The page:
It’s good to watch to watch plants coming to life again, and I’m also glad to see more wildlife. I’m seeing more bees – large and small. I can’t identify most of them, but I can usually spot Carpenter bees (Xylocopa spp.). I learned recently they’re not bumble bees, although they certainly look similar. Carpenter bees have a shiny black abdomen, and are often referred to as the bee with a ‘shiny butt’. This one was getting nectar by puncturing blueberry blossoms.
I am amazed at the variety of shapes and colors of flowers, and I find the shape of Bleeding Hearts especially intriguing. This non-native one (Dicentra spectabilis) brings back many fond memories of my grandmother and her delightful flower garden. The plants get 2-3 feet tall, and the dangling blossoms on arching stems remind me of a charm bracelet. The flowers appear in April and May, and the attractive foliage dies back in mid-summer.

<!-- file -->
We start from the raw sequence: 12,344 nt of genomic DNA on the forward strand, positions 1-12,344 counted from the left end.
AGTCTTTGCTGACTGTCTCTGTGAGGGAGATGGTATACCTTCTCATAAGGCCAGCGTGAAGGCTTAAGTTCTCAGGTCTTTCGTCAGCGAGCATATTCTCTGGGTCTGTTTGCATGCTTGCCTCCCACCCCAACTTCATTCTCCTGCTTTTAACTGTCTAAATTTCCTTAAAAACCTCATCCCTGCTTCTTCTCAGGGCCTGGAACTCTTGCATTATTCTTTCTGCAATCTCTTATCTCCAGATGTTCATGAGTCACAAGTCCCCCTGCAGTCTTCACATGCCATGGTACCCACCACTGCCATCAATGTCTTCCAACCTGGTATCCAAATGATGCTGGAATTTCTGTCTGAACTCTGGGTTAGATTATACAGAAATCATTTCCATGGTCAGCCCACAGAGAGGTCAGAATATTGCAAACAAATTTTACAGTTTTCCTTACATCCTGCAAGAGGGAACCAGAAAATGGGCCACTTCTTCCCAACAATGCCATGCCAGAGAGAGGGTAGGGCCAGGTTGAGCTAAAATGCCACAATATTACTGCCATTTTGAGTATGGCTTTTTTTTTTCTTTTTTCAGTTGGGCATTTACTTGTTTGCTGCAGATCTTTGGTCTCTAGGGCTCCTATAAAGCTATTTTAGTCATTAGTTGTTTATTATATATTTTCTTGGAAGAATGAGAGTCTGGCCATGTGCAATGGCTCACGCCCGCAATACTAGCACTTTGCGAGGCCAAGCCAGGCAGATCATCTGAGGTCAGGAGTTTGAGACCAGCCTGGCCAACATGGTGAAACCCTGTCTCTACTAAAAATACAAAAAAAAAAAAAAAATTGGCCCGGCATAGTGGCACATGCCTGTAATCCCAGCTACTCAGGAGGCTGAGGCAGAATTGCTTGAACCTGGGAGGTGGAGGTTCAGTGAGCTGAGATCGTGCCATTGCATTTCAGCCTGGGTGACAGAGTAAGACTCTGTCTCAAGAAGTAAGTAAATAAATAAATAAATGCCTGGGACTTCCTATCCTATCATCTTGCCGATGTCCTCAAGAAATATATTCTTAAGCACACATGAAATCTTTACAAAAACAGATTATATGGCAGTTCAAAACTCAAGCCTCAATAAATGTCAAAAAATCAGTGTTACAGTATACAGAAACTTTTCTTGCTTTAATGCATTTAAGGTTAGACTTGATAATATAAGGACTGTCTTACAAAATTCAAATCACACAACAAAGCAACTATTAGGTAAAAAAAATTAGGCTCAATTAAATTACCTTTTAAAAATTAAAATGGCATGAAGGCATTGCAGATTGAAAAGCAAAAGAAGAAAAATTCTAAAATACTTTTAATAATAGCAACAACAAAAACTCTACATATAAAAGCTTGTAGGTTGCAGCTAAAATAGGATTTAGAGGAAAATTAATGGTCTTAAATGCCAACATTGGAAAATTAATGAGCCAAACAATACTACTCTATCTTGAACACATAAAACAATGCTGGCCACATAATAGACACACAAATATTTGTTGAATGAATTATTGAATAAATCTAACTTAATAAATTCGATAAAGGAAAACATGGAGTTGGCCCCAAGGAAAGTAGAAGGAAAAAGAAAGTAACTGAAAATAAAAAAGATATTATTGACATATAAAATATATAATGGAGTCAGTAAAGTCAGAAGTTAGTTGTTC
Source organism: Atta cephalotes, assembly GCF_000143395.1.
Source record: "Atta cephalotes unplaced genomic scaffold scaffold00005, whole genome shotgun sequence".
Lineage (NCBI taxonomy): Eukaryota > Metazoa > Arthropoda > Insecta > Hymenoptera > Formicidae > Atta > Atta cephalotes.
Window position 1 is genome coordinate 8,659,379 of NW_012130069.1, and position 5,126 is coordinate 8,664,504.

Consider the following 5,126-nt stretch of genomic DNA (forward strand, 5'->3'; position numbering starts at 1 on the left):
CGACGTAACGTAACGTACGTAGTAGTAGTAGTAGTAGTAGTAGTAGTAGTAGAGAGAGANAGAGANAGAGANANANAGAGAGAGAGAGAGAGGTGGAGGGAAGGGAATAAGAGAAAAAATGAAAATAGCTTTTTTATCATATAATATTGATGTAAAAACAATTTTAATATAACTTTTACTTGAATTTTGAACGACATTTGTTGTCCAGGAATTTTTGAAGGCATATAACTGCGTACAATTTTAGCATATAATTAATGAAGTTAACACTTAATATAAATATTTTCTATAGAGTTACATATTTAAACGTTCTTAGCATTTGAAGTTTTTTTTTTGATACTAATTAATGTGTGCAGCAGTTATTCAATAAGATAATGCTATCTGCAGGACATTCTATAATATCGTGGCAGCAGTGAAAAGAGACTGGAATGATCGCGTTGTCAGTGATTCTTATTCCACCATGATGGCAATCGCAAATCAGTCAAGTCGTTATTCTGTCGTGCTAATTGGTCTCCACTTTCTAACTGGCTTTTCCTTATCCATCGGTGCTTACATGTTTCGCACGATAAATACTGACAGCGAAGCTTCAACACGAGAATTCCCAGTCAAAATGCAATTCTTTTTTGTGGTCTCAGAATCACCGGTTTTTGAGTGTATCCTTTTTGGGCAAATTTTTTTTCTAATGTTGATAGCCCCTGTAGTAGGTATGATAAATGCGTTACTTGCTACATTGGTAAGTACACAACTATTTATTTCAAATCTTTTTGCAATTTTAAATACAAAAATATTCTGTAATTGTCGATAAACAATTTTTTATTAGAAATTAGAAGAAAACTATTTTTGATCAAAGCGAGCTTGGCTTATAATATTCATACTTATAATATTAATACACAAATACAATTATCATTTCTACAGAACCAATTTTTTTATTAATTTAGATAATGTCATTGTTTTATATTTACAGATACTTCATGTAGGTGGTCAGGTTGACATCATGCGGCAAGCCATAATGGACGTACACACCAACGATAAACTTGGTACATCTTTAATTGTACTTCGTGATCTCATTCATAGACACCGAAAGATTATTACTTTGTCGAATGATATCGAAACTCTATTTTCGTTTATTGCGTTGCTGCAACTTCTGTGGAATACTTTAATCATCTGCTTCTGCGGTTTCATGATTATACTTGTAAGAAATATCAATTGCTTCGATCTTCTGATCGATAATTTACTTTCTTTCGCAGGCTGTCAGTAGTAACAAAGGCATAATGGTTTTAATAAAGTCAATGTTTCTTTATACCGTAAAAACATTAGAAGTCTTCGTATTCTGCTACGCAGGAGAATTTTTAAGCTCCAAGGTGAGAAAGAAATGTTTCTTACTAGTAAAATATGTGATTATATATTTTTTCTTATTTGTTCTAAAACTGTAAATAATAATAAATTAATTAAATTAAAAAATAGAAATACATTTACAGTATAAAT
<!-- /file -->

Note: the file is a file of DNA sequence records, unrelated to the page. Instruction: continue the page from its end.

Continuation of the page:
Colorful blossoms are my proof that spring has finally arrived in our backyard. During the last few warm sunny days, it’s been great fun to watch the changes. I love the buds as well as the blossoms of these Virginia Bluebells (Mertensia virginica), which seem to be ringing in the new season.
I like bumble bees. Their fuzzy bodies remind me of miniature teddy bear, and they move slowly enough that I can easily watch them. I was thrilled recently to see this large bumble bee visiting one of our daffodil blossoms. I suspected it was a queen, since I’ve learned that only fertilized queen bumble bees hibernate and survive the winter. They are the first to appear in spring as they prepare to establish a new colony.